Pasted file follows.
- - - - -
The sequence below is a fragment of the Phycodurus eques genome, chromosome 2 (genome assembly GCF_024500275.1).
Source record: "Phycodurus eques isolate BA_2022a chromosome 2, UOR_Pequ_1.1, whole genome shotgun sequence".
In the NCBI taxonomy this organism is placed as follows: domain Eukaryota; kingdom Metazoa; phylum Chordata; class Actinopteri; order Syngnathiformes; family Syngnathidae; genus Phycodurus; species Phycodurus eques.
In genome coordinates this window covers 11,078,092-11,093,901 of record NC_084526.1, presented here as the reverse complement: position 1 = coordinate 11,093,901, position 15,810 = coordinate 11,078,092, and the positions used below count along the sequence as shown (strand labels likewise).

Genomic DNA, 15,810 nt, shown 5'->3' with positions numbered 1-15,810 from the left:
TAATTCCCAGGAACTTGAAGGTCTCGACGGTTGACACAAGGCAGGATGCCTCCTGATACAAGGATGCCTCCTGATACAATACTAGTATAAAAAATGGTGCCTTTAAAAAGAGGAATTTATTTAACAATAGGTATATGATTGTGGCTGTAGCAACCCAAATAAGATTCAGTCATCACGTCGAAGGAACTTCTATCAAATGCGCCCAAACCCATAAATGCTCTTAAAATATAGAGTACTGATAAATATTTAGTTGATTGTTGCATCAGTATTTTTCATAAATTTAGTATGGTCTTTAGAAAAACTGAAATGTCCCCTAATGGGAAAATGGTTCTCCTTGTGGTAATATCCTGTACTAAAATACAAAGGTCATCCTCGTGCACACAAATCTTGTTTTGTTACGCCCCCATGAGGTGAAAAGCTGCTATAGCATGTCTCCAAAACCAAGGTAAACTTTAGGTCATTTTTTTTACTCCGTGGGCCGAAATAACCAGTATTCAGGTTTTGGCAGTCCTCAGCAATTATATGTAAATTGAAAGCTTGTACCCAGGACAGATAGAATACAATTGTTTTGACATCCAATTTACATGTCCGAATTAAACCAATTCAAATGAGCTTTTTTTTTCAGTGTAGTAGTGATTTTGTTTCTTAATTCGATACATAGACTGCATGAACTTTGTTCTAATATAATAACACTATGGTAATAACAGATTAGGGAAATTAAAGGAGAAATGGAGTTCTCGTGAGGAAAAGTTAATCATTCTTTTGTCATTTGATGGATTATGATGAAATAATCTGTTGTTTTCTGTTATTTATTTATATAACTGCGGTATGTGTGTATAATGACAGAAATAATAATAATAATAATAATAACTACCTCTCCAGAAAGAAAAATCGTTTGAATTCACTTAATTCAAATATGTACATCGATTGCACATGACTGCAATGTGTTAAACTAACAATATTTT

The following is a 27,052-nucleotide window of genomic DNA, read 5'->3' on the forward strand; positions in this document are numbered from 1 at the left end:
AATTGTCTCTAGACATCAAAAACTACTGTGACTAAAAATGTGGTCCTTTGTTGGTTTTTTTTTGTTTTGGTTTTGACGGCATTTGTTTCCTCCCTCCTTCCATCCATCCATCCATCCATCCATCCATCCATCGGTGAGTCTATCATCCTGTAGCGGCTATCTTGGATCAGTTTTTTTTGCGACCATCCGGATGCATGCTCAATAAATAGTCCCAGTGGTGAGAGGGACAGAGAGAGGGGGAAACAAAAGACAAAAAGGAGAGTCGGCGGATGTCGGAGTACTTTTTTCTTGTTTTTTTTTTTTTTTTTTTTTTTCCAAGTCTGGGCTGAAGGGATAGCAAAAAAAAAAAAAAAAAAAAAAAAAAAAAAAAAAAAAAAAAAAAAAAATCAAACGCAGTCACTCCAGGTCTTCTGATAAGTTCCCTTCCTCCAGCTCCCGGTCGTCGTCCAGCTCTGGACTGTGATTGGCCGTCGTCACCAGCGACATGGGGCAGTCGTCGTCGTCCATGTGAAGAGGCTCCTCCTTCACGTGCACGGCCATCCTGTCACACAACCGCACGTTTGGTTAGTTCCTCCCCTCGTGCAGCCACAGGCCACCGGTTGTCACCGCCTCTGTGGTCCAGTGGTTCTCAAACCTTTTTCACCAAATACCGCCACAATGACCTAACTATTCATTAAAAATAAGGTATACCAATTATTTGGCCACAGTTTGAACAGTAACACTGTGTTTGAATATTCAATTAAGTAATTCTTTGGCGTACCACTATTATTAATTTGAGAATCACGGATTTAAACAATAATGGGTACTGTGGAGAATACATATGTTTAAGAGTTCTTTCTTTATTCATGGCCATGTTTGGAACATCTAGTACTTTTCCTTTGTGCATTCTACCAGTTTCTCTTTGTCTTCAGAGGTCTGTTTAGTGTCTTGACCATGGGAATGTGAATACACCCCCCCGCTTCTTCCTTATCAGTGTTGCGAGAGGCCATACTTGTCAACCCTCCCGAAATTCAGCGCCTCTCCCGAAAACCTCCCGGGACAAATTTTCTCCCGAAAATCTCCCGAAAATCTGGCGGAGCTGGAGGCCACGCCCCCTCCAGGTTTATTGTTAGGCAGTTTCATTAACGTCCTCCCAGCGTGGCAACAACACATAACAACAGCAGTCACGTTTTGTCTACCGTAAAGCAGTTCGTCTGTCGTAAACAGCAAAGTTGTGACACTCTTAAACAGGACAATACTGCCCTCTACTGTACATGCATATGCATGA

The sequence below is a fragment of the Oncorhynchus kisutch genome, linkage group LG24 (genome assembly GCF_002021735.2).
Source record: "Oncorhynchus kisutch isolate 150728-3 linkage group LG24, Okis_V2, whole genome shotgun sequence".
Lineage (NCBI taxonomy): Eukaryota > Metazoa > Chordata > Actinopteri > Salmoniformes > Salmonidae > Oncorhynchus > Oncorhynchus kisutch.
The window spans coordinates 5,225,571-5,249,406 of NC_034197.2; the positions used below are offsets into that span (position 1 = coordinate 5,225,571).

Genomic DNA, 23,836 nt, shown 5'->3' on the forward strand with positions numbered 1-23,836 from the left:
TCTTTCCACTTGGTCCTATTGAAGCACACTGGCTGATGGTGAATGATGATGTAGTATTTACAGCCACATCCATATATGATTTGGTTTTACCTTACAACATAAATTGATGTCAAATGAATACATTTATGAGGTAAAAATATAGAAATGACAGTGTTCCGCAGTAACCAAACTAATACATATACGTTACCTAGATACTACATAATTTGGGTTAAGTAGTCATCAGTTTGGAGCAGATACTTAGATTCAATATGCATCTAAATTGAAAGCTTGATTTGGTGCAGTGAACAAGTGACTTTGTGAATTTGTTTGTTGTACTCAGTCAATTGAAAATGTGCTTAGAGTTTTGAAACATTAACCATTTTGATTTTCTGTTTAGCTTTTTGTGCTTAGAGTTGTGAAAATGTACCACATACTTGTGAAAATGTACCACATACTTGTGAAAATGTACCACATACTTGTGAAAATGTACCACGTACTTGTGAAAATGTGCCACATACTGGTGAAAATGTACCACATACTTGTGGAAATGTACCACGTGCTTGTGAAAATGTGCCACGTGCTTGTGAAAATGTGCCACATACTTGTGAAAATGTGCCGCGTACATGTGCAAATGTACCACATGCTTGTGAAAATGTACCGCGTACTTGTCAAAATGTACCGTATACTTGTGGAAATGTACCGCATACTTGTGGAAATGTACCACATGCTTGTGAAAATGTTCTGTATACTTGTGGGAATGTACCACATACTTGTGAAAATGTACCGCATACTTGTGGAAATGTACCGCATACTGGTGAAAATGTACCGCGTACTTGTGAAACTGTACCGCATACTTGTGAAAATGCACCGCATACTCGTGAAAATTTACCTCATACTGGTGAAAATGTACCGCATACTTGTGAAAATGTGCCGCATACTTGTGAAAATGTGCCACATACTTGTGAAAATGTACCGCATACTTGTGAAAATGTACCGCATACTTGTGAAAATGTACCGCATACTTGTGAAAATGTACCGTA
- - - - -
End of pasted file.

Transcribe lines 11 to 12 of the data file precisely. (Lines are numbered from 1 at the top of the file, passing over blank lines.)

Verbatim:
Lineage (NCBI taxonomy): Eukaryota > Metazoa > Chordata > Actinopteri > Salmoniformes > Salmonidae > Oncorhynchus > Oncorhynchus kisutch.
The window spans coordinates 5,225,571-5,249,406 of NC_034197.2; the positions used below are offsets into that span (position 1 = coordinate 5,225,571).